Battery recycling is an essential component of a sustainable battery manufacturing ecosystem. It helps to reduce the environmental impact of mining and reduces our reliance on new sources of raw materials.
The growing demand for lithium-ion batteries (LIB) is driving the need for critical battery minerals like lithium, cobalt, and nickel. According to a report by the International Energy Agency, the demand for these minerals could increase by more than 40 times over the next 20 years. However, the supply of these minerals is limited, and there is a growing concern about the environmental and social impacts of mining.
The American Chemical Society reports that “Explosive growth in EV numbers combined with the sheer sizes of their batteries (Tesla Model 3 Long Range’s battery contains 4416 cells and weighs 480 kg), (13) significant LIB waste is and will be generated every year which, if not recycled and reused, will exert massive environmental impacts and accelerate the depletion of mineral reserves. Adding to the recycling difficulty, LIBs are complicated structures comprising one of five common cathodes, an anode, electrolyte, a separator, and current collectors along with packaging …. The International Energy Agency, for example, estimates that electric vehicles produced in 2019 alone generated 500,000 tons of LIB waste, and the total amount of waste generated by 2040 could be as much as 8 million tons.”
These factors point to more ‘’urban mining” being utilized to save landfill space and turn batteries into revenue by recycling target elements, such as: Nickel, Cobalt, and Manganese from the black mass + type of cathode material; Copper and Aluminum from residue from substrate foils; Iron from casing or Lithium Iron phosphate; and High Performance Materials from Lithium Iron phosphate materials.
“Mining” those critical elements, however, can be a challenge because those elements are usually attached to other materials in various products and mixed in with other metals at the recycling facilities. The EPA warns: “Lithium-ion batteries with different chemical compositions can appear nearly identical yet have different properties. In addition, some discarded Li-ion batteries are more likely to have hazardous properties if they contain a significant charge, yet such batteries can appear to the user to be completely discharged. For these reasons, it can be difficult for a generator to identify which of its waste Li-ion batteries are defined as hazardous waste when disposed.”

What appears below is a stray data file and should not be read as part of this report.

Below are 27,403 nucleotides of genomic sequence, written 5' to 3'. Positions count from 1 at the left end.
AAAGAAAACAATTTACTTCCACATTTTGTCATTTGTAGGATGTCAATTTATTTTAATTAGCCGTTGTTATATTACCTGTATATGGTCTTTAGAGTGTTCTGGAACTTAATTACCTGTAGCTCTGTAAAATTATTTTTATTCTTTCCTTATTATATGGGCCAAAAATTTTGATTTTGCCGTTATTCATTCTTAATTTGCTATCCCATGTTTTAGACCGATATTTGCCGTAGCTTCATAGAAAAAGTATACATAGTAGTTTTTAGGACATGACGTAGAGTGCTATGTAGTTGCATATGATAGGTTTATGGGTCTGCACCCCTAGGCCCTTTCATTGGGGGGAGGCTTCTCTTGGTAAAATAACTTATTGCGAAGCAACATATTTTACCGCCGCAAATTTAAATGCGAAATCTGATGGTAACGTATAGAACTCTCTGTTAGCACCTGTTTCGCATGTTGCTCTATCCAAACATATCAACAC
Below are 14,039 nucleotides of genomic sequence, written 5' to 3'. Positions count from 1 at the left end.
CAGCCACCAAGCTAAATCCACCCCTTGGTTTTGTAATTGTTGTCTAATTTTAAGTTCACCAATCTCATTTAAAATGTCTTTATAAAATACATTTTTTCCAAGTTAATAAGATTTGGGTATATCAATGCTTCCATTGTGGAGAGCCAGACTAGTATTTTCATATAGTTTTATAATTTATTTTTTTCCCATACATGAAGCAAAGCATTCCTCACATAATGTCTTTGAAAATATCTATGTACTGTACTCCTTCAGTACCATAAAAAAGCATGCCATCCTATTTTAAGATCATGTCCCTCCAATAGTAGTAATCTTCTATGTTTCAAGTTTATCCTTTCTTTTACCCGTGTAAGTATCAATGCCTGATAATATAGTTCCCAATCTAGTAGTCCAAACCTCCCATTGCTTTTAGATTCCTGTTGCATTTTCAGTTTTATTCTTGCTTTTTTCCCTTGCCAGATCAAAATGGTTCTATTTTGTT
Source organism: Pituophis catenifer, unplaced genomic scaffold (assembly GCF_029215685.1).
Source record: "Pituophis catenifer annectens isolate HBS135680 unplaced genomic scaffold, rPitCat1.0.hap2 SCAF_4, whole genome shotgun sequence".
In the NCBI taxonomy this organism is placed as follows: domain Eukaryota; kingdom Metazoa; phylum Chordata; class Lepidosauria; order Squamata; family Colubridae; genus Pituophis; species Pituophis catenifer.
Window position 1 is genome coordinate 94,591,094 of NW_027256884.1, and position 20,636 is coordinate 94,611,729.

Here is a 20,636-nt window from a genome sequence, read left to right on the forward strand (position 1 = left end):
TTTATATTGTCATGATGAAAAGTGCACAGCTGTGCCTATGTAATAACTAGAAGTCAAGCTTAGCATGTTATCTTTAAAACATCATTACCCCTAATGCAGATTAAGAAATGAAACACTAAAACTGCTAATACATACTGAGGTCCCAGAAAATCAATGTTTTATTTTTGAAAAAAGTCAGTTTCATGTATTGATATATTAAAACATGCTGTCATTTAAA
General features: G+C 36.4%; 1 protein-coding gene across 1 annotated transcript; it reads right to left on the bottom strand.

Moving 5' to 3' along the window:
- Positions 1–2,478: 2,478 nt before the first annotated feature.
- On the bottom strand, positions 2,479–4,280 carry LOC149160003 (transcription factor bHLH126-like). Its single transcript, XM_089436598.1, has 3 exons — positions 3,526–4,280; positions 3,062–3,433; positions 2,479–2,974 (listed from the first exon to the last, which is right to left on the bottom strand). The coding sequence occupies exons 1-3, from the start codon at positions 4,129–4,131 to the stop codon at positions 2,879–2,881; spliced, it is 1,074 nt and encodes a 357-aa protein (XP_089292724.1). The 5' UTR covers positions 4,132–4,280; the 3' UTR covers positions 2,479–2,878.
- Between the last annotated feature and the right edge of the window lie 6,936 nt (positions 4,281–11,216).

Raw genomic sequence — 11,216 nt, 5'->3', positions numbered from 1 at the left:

Analytical technologies can play a crucial role in making battery recycling more efficient and cost-effective. For example, handheld X-ray fluorescence (XRF) can identify the chemical composition of spent batteries, enabling manufacturers to separate and recover valuable materials like lithium, cobalt, and nickel, and the others named above.
XRF is a non-destructive analytical technique used to determine the elemental composition of materials. Handheld XRF analyzers work by measuring the fluorescent (or secondary) X-rays emitted from a sample when excited by a primary X-ray source. Each of the elements present in a sample produces a set of characteristic fluorescent X-rays, or “unique fingerprints”. These “fingerprints” are distinct for each element, making handheld XRF analysis an excellent tool for quantitative and qualitative measurements. (Note that X-Rays are too weak to trigger a fire or explosion.)
Scrap metal recyclers use these instruments to verify elements of interest in virtually all types of metal alloys, from trace levels to commercially pure metals. These tools are also capable of distinguishing alloy grades that are nearly identical in composition to one another. The accurate identification helps ensure the product integrity of the recycled metals that are being sold to manufacturers and maximizes profit for the scrap metal operations.
Additionally, advanced data analytics can be used to optimize the recycling process, reducing waste and improving the yield.
When the exact chemical composition of scrap is uncertain, quality, safety, and regulatory compliance are at risk. Scrap metal recycling facilities can utilize handheld X-ray fluorescence (XRF) technology for accurate, reliable material identification.